SOUTHERN ADJUSTMENT BUREAU, INC., Plaintiff and Appellant, v. Mildred J. NELSON, Defendant and Respondent.
The plaintiff Southern Adjustment Bureau, Inc. owned an undivided one-half interest in a parcel of land as a tenant-in-common with the defendant Mildred Nelson. Plaintiff had advanced $2,516.00 to pay taxes, insurance and trust deed payments to preserve the common property. This action was commenced to quiet title and partition. The trial court found that plaintiff was entitled to a reimbursement for its contribution. Since it was impossible to make a physical division of the land the court ordered the property sold and the proceeds distributed. This appeal involves only that part of the judgment which deals with the manner in which plaintiff is to be reimbursed by defendant for its advancement of $2,516.00 for taxes, insurance and trust deed payments.
The original interlocutory judgment of the trial court directed payment to plaintiff of $2,516.00 from the proceeds of the sale. The residue was then to be divided equally between the parties.
Over plaintiff's objection, however, the judgment was amended to provide:
‘4. Payment to * * * the Plaintiff * * * the sum of $1,258, said sum being one-half of the advances made by Plaintiff on the Trust Deed, insurance and taxes; Plaintiff to recover in addition thereto interest on the * * * advances at the rate of * * * (7%) per annum.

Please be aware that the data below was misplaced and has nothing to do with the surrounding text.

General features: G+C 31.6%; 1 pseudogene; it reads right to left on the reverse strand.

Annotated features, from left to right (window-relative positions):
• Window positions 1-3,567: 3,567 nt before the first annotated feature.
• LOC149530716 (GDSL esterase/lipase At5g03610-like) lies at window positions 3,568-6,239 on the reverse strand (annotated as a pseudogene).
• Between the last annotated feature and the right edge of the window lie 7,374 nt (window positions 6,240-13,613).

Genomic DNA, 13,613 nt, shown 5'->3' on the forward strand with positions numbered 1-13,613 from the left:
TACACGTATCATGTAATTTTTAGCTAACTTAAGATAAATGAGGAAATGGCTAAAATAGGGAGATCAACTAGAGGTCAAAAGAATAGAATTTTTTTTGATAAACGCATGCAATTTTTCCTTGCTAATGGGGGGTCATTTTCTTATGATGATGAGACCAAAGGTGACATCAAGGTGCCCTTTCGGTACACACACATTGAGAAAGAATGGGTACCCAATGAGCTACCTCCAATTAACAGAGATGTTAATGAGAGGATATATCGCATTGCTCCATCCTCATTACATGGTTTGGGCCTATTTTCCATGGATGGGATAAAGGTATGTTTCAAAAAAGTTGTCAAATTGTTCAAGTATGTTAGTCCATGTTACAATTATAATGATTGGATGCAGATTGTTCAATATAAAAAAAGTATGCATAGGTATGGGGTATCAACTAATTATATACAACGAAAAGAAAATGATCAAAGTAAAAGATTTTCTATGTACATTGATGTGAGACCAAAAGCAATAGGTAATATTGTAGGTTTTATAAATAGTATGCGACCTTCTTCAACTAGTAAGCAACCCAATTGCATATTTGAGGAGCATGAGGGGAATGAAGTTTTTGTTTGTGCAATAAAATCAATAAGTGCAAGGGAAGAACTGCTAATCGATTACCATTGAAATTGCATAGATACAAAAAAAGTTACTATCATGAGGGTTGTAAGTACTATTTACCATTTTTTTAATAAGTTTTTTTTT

‘5. There [it] shall be paid * * * prior to the equal distribution of the balance between the parties.’
It is plaintiff's position that the amended judgment incorrectly measures the method of reimbursement for its contributions to the common estate; that the correct method requires the proceeds to be divided equally, and then plaintiff should be given a lien of $1,258.00 against defendant's share.
A and B each own an undivided one-half interest in Blackacre as tenants-in-common. A advances $2,000 for which he is entitled to contribution from B of $1,000. In an action for partition, the court orders Blackacre sold.
How should the proceeds be divided?
Possibility One: (The method used in the original judgment.)
Blackacre is sold for $10,000. A receives $2,000 (the total advancement).
The residue of $8,000 is divided equally.
A receives $6,000.
B receives $4,000.
Possibility Two: (The method used in the amended judgment.)
Blackacre is sold for $10,000. A receives $1,000 (B's contribution to the advancement.) The residue of $9,000 is divided equally.
A receives $5,500.
B receives $4,500.
Possibility Three: (The method argued by plaintiff.)
Blackacre is sold for $10,000. The $10,000 is divided equally. A is given a lien of $1,000 on B's share of $5,000.
A receives $6,000.
B receives $4,000.
These illustrations point out that the reimbursing cotenant receives a $500 advantage when the measure of contribution is determined by applying the formula suggested in possibility two, the method followed by the trial court. When a cotenant makes advances from his own pocket to preserve the common estate, his investment in the property increases by the entire amount advanced. Upon sale of the estate he is entitled to be reimbursed his entire advancement before the balance is equally divided. The original interlocutory judgment was correct. This principle is established in Willmon v. Koyer, 168 Cal. 369, 143 P. 694; Garcia v. Venegas, 106 Cal.App.2d 364, 369, 235 P.2d 89; see also Rich v. Smith, 26 Cal.App. 775, 784, 148 P. 545; Conley v. Sharpe, 58 Cal.App.2d 145, 136 P.2d 376; Palpar, Inc. v. Thayer, 115 Cal.App.2d 333, 252 P.2d 51.
The judgment is reversed with directions to the trial court to enter judgment to conform with this opinion.
GERALD BROWN, Justice.
GRIFFIN, P. J., and COUGHLIN, J., concur.